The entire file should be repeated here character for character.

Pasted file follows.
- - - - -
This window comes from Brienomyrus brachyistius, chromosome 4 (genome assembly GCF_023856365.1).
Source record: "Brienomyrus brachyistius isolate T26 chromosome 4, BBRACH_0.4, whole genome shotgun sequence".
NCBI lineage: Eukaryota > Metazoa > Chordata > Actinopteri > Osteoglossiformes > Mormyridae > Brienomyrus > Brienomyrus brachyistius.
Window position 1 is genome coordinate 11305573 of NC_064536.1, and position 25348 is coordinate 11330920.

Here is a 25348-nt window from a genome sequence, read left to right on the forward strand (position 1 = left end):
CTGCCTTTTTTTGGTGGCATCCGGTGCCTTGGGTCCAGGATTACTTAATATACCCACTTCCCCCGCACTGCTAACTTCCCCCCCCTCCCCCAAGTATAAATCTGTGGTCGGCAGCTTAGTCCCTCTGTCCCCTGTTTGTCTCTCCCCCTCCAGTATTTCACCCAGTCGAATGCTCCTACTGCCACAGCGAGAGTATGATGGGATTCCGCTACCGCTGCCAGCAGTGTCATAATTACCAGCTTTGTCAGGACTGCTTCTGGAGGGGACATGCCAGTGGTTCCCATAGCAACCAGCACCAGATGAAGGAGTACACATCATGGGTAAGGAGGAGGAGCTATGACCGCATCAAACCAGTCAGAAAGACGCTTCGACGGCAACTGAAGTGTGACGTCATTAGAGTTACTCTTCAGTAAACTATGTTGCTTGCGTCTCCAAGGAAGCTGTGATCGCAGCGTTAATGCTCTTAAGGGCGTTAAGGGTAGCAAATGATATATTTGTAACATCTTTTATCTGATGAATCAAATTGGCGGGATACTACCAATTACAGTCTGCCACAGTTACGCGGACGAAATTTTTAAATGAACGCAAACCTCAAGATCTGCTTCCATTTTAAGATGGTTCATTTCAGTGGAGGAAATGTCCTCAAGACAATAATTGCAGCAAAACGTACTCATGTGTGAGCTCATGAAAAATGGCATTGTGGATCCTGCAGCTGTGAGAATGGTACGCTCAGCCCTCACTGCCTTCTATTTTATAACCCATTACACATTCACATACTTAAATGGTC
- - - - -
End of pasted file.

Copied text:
This window comes from Brienomyrus brachyistius, chromosome 4 (genome assembly GCF_023856365.1).
Source record: "Brienomyrus brachyistius isolate T26 chromosome 4, BBRACH_0.4, whole genome shotgun sequence".
NCBI lineage: Eukaryota > Metazoa > Chordata > Actinopteri > Osteoglossiformes > Mormyridae > Brienomyrus > Brienomyrus brachyistius.
Window position 1 is genome coordinate 11305573 of NC_064536.1, and position 25348 is coordinate 11330920.

Here is a 25348-nt window from a genome sequence, read left to right on the forward strand (position 1 = left end):
CTGCCTTTTTTTGGTGGCATCCGGTGCCTTGGGTCCAGGATTACTTAATATACCCACTTCCCCCGCACTGCTAACTTCCCCCCCCTCCCCCAAGTATAAATCTGTGGTCGGCAGCTTAGTCCCTCTGTCCCCTGTTTGTCTCTCCCCCTCCAGTATTTCACCCAGTCGAATGCTCCTACTGCCACAGCGAGAGTATGATGGGATTCCGCTACCGCTGCCAGCAGTGTCATAATTACCAGCTTTGTCAGGACTGCTTCTGGAGGGGACATGCCAGTGGTTCCCATAGCAACCAGCACCAGATGAAGGAGTACACATCATGGGTAAGGAGGAGGAGCTATGACCGCATCAAACCAGTCAGAAAGACGCTTCGACGGCAACTGAAGTGTGACGTCATTAGAGTTACTCTTCAGTAAACTATGTTGCTTGCGTCTCCAAGGAAGCTGTGATCGCAGCGTTAATGCTCTTAAGGGCGTTAAGGGTAGCAAATGATATATTTGTAACATCTTTTATCTGATGAATCAAATTGGCGGGATACTACCAATTACAGTCTGCCACAGTTACGCGGACGAAATTTTTAAATGAACGCAAACCTCAAGATCTGCTTCCATTTTAAGATGGTTCATTTCAGTGGAGGAAATGTCCTCAAGACAATAATTGCAGCAAAACGTACTCATGTGTGAGCTCATGAAAAATGGCATTGTGGATCCTGCAGCTGTGAGAATGGTACGCTCAGCCCTCACTGCCTTCTATTTTATAACCCATTACACATTCACATACTTAAATGGTC